Writing an essay is never an easy task. Read this lesson if you are struggling to compose an interesting and strongly structured problem-solution essay.
The Problem-Solution Essay
The essay. The bane of all students' existence. How do you begin to write? How do you know what to include? What's a thesis statement anyway, and how do you write one? You may have asked these questions many times throughout your educational career, but helpful answers really depend on what type of essay is needed.
One type is a problem-solution essay, which describes some sort of conflict, challenge or question and then outlines one or more answers or resolutions. These types of essays can be used to inform, which would then involve all possible solutions to the problem. However, they could also be persuasive. In that case, it would outline the problem, and possibly several solutions, but it would argue for one solution above the rest.
Before you begin to write this type of essay, determine your purpose and your target audience. The rest of this lesson describes how to write each part of a problem-solution essay.
Before you even begin to write, you must develop a thesis, which is the one statement that outlines the main argument of an essay. The key to a strong thesis is not merely making a broad statement of your topic, but instead specifically outlining what your essay will cover. Look at the following weak thesis:
- The depletion of the ozone layer is a significant problem.
You may think this is a decent thesis, as it does give the general topic. However, it does not explain the purpose for writing, nor does it outline where you are going with this idea. Now let's look at this thesis:
- A highly debated topic, the depletion of the ozone layer could easily be addressed by simple actions by each individual in society and by measures taken by each nation's government.
This thesis is much stronger. Not only does the reader know what the main problem is, but also what information the rest of the essay will discuss (solutions for individuals and solutions for governments). Overall, having a strong thesis will help you to maintain a clear focus throughout your essay.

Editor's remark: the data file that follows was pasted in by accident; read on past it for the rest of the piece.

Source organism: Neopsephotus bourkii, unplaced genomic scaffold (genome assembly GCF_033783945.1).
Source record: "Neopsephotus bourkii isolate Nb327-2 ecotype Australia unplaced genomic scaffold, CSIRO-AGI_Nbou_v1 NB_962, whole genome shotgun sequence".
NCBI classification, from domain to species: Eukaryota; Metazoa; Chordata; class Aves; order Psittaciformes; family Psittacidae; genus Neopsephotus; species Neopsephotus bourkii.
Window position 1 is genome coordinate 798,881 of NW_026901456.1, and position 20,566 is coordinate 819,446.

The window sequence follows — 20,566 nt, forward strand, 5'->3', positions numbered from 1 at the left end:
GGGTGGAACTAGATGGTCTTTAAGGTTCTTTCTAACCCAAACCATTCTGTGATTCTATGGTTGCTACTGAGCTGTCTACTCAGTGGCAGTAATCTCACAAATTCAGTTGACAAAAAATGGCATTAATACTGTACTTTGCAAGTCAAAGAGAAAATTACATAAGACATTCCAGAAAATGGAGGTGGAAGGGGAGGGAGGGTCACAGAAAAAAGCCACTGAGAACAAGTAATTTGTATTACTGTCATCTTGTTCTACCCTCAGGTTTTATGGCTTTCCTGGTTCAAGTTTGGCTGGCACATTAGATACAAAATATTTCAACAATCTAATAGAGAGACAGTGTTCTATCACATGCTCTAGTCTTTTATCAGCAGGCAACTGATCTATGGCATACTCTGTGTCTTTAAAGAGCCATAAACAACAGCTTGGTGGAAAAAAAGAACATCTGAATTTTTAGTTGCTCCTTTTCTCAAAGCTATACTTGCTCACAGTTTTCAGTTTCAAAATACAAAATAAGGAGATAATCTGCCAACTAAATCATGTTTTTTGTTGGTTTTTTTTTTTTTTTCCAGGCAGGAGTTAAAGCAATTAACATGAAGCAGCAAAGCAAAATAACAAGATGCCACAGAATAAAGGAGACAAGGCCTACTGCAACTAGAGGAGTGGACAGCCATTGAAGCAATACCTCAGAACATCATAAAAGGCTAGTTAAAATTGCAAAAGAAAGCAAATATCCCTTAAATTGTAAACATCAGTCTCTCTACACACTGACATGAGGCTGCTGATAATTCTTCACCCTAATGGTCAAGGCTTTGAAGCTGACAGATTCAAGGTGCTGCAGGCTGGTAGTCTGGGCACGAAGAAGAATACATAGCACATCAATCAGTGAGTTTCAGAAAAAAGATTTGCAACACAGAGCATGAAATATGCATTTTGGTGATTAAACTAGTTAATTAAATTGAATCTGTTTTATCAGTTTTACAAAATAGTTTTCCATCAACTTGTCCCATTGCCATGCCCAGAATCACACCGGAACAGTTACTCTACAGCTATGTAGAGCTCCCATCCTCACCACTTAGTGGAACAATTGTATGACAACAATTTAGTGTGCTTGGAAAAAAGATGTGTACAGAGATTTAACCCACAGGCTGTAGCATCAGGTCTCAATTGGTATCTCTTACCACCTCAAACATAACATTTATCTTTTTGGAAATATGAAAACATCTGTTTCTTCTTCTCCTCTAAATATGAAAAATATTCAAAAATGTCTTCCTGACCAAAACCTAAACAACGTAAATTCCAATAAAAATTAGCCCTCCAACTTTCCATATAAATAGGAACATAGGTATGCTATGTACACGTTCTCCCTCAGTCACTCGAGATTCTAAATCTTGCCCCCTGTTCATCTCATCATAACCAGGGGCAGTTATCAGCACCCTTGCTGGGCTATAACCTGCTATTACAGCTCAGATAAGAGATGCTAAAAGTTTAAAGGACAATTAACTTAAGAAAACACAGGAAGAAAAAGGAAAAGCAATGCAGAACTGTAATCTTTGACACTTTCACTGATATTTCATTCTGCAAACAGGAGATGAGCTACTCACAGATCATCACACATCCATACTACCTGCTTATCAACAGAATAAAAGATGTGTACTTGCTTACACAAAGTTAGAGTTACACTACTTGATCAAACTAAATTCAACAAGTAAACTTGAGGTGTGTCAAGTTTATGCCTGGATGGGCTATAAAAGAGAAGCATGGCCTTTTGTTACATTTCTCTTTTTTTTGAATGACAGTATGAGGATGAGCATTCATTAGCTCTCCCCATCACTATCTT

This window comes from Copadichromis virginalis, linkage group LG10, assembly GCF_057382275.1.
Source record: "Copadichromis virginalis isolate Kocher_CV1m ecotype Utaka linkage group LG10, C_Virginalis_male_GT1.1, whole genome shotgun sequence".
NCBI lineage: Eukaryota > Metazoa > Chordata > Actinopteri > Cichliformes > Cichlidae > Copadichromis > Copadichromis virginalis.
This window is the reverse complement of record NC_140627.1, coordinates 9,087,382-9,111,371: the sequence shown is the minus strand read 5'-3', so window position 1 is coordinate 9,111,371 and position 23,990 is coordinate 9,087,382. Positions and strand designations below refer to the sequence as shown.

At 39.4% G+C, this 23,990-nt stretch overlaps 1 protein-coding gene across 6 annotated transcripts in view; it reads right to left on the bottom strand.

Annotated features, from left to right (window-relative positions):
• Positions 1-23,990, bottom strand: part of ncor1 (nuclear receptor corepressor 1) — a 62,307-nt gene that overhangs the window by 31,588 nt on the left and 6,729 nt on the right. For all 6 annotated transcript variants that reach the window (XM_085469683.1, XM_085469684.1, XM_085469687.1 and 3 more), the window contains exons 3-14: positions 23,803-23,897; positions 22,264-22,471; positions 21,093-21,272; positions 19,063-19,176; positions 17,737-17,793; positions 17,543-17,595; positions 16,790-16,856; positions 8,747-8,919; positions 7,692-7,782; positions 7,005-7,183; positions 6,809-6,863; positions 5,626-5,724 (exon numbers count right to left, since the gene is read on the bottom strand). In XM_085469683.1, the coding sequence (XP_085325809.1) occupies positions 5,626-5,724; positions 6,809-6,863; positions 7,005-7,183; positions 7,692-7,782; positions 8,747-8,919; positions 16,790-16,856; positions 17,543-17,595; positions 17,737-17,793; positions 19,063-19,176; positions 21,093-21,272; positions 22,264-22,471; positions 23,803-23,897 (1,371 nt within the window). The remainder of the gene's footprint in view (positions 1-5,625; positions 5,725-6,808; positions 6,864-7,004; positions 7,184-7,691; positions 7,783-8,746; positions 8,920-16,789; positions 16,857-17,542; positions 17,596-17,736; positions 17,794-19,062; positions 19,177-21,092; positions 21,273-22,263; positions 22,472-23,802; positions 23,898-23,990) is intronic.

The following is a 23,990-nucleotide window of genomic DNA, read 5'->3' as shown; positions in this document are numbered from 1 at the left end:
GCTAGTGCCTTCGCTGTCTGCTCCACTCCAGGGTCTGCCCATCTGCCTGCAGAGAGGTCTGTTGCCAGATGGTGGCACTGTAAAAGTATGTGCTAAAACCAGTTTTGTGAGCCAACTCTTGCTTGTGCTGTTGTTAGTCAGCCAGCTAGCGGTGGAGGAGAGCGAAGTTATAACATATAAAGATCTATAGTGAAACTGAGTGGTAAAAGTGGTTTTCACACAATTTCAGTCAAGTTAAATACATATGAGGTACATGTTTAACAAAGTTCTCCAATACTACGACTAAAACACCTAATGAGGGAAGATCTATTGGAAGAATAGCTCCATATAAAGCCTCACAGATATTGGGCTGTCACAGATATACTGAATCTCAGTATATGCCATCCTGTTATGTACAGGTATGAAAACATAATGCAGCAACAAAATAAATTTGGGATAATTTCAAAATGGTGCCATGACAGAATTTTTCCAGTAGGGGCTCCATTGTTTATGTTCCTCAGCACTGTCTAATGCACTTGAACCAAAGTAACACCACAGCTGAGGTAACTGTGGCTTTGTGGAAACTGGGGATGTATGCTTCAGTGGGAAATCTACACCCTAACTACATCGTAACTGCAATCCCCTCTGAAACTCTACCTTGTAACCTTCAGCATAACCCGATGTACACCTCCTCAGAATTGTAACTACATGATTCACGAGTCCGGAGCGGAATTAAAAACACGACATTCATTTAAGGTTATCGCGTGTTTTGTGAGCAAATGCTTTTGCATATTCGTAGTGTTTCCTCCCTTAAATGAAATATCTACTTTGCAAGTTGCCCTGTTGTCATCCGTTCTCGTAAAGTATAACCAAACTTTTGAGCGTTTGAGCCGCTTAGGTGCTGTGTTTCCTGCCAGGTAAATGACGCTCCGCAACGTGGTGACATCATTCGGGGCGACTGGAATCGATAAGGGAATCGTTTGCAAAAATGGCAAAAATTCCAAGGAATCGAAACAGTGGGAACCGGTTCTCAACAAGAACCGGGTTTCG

Once you have a strong thesis, the next step is to write an introduction paragraph. The introduction is the paragraph that presents your topic and grabs the reader's attention. Since the introduction paragraph plays an important role, you need to be sure to plan an interesting beginning. You can ask a rhetorical question or make a profound statement. You could also state a definition or a short anecdote. Here is an example of a rhetorical question as an introduction strategy.
- Would you consent to being forced to do one thing every day for the rest of your life, if that one thing would save the world?
This type of opening line will instantly draw in your reader. As you continue to write the introduction paragraph, make the problem relatable to your reader. Consider your target audience and be sure to appeal to their interests. Narrow down your topic and lead directly into the thesis statement, which should be near the end of the introduction paragraph or the final sentence of it.
Now that you've introduced your topic and stated your thesis, move on to the body, which is the part of the essay that explains or develops the main topic. The body might be two or three paragraphs, each with a separate main idea that supports the thesis. Using the example thesis for the depletion of the ozone layer, the problem-solution essay would have one body paragraph describing the solutions each individual can do and a second body paragraph on the solutions each government can do.
In general, structure each body paragraph with a transition sentence at the beginning and at the end, introducing the main idea and providing closure accordingly. The middle sentences will explain the idea and provide examples, facts, or supporting details. If you are writing a persuasive essay, be sure to give reasons why one solution is the best option.
The final piece of a problem-solution essay is the conclusion, or the ending paragraph that provides closure to the essay. Conclusion paragraphs are generally structured by restating your thesis, summarizing your main points, and ending with a broad closing statement.
For a problem-solution essay, begin by restating the major problem. Then summarize any solutions you discussed in the body. If the essay is persuasive, summarize why one option is the best over the other solutions. Finally, the last statement needs to bring the essay to a close in some way that will continue to make your reader think about your topic. Here is an example that links back to the sample opening line given earlier.
- So then, would you do that one thing every day for the rest of your life? Will you help to save our world?
To review, a problem-solution essay describes some sort of conflict, challenge or question and then outlines one or more answers or resolutions. These can be either informative or persuasive.
When writing one of these essays, first develop a strong thesis, or statement that outlines the main argument of an essay. Be sure to include the main ideas you will cover in the body, which is the part of the essay that explains or develops the main topic. Write two or three body paragraphs according to your specific purpose and topic. Finally, write a conclusion or ending paragraph that provides closure to the essay.